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Showing page 4 of 20 (198 total posts)
  • The Bitter Team

    Every place I ever worked as a nurse/manager, there is always someone on staff that erodes morale, the employees who repeatedly slack off, talk back, or fail to complete tasks on time. Let's face it: we have all encountered this at some point in our career; the issue is how to handle this. When an employee starts to lose respect, your authority ...
  • Going Off Script

    By virtue of a chronic illness, I have a dual perspective on healthcare. As an occasional patient, I am able to more closely understand both the provider and the utilization side of care. As a result of my experience, I have learned that bedside communication can be enlightening, perhaps representing a barometer of how a particular institution may ...
    Posted to The Nurse Card (Weblog) on July 25, 2016
  • The Cost of Caring

    Suddenly there it was—a lack of compassion. Or was it? She was only 29-years-old when the phone rang with news no one wants to hear. She didn't believe it at first, and neither did her family. Then it became reality-more doctor appointments and finally surgery scheduled for a double mastectomy. She had ductal carcinoma, highly aggressive, but ...
    Posted to On Call: Leadership in Nursing (Weblog) on July 19, 2016
  • Spirituality and the Glass

    ''Is the glass half full or half empty?'' is an often asked question. What is not often asked is how do you feel about your glass? Do you mourn the loss of half of your water, or are you happy to have as much water as you do? What are you willing to do to gain back the other half of your glass? These are not meaningless questions. Rather, this is ...
    Posted to Spirituality in Nursing (Weblog) on July 14, 2016
  • If Only It Had Been an “April Fool’s” Prank

    As a college professor and registered nurse, I have come to expect the unexpected when it comes to walking into a patient's room (or a classroom). However, nothing could have prepared me for the fact that one day, someone would decide to put up a billboard on I-84 East in Waterbury, CT, near exit 25, portraying a shirtless man with a stethoscope ...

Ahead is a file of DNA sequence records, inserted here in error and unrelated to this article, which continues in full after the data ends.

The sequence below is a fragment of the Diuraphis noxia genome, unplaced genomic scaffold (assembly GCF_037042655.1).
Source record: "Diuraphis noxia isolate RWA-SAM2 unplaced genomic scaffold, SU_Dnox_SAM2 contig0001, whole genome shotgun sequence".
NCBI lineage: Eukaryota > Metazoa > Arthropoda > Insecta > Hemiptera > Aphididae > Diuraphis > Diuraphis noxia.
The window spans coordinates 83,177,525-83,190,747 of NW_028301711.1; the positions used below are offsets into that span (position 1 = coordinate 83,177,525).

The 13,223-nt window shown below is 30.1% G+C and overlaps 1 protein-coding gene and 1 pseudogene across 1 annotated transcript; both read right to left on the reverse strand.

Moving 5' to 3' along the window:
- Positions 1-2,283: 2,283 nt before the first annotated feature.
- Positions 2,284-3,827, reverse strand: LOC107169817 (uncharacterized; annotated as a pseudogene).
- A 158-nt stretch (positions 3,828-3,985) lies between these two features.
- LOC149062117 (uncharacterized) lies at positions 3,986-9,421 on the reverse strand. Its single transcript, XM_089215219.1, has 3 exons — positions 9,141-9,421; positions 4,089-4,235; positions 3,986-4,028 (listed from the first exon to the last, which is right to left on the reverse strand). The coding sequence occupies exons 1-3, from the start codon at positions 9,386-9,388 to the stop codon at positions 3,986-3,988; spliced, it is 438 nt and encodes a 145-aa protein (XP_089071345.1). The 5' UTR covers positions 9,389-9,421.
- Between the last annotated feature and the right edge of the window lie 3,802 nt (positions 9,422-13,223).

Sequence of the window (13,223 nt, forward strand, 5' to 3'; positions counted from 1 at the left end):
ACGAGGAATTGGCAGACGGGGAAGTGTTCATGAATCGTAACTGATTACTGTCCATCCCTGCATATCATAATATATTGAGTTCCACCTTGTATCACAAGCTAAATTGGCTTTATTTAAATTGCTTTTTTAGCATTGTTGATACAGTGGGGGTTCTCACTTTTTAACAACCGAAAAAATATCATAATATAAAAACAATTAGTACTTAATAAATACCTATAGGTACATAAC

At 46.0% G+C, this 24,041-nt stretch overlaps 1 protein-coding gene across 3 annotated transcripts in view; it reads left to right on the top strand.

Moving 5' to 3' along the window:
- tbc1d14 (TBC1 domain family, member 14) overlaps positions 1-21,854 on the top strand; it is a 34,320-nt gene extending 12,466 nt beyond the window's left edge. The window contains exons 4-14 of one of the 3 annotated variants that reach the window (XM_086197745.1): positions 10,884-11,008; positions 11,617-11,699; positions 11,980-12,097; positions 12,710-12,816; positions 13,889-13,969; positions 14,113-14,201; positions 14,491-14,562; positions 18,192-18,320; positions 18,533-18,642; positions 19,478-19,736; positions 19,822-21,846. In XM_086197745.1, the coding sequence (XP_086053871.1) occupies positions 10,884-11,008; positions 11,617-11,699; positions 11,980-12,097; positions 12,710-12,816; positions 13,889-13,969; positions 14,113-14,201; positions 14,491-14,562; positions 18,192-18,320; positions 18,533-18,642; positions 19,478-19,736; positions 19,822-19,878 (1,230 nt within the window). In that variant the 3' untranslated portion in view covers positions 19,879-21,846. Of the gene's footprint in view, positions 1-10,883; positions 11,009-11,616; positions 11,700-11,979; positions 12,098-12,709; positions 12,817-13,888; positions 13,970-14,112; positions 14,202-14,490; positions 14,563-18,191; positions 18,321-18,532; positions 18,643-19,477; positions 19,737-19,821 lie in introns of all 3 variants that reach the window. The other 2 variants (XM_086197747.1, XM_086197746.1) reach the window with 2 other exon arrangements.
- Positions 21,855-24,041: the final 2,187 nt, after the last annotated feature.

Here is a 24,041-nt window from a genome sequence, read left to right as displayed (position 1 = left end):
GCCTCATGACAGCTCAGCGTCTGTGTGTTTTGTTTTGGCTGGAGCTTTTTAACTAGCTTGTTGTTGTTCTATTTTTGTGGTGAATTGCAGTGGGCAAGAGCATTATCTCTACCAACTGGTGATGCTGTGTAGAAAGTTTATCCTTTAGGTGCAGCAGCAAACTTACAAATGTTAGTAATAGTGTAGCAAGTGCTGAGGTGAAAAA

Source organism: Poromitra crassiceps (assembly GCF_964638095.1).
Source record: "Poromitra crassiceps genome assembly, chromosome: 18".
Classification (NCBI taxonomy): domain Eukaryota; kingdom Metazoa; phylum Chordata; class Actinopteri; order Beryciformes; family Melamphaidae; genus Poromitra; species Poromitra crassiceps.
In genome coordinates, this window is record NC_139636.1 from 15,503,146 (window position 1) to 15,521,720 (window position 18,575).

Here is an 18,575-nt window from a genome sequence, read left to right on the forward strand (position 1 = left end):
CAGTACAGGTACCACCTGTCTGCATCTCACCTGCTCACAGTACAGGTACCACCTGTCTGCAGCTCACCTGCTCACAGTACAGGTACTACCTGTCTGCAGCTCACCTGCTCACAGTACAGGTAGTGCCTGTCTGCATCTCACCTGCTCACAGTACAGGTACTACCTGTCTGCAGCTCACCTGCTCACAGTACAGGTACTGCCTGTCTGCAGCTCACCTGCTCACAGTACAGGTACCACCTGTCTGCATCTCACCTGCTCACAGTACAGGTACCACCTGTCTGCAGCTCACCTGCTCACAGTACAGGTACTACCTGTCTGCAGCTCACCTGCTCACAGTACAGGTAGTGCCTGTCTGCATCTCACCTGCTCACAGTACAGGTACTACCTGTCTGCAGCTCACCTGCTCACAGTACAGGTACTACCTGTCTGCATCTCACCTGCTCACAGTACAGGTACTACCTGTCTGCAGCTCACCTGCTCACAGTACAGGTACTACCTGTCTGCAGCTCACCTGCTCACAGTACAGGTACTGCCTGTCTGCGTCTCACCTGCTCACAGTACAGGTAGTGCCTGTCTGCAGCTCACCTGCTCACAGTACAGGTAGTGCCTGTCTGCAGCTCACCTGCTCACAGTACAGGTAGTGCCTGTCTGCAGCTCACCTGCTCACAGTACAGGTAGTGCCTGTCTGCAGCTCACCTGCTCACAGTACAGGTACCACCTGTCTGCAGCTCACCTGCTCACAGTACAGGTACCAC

Posted to RN Men: The XY Viewpoint (Weblog) on July 13, 2016
  • Male Nurses: We Care for Our Patients Because We Care for Our Patients

    I chose nursing as my profession because I truly believe it is one of the few callings that transcend gender, race, socio-economic status and religion. It is ignited by one's motivation to care for other people-a desire that is consummated every time a patient's health and well-being is restored. Sure, there are times a patient's outcome may not ...
    Posted to RN Men: The XY Viewpoint (Weblog) on July 13, 2016
  • Nursing Nurses

    How many of us have returned from maternity leave with aspirations of pumping every 3-4 hours to keep up our milk supply to meet that goal of nursing our babies for the first 12 months of life?  How quickly did we come to the realization that it is difficult to leave the floor 3 times in a 12 hour shift to pump?  How soon did the guilt ...
    Posted to Guarding the Nursing Profession (Weblog) on July 5, 2016
  • In Oncology, Every Day Counts

    As the morning sun comes up over Table Mountain and I climb the final steps up Lion's Heads hiking trail, I get a sense of just how small I actually am, looking around at all the majesty of God's artwork. How blessed am I not to be able to experience this, see and feel it, touch and taste it. How often do we forget to be thankful? Even for the ...
    Posted to New to Nursing (Weblog) on June 20, 2016
  • Nursing In Tragic Times

    During the previous week, the country has seen about as much tragedy as anyone could bear, especially within the city of Orlando. Through the rapid-fire response of media, many have been quick to respond, with global outpourings of sympathy and expressions of support. Unfortunately, the opposite has also been true, as politicians and citizens ...
    Posted to The Nurse Card (Weblog) on June 16, 2016
  • Life Doesn't Pause- My Return to Blogging

    My last blog was October 1, 2014.  Why the long hiatus?  I suppose it was the complexity of life. Jumping in head first into my first real nursing leadership role, I became involved in every quality project that I could find.  I spent my time drafting research and grant proposals, applying for graduate school, and leading ...
    Posted to Guarding the Nursing Profession (Weblog) on June 16, 2016
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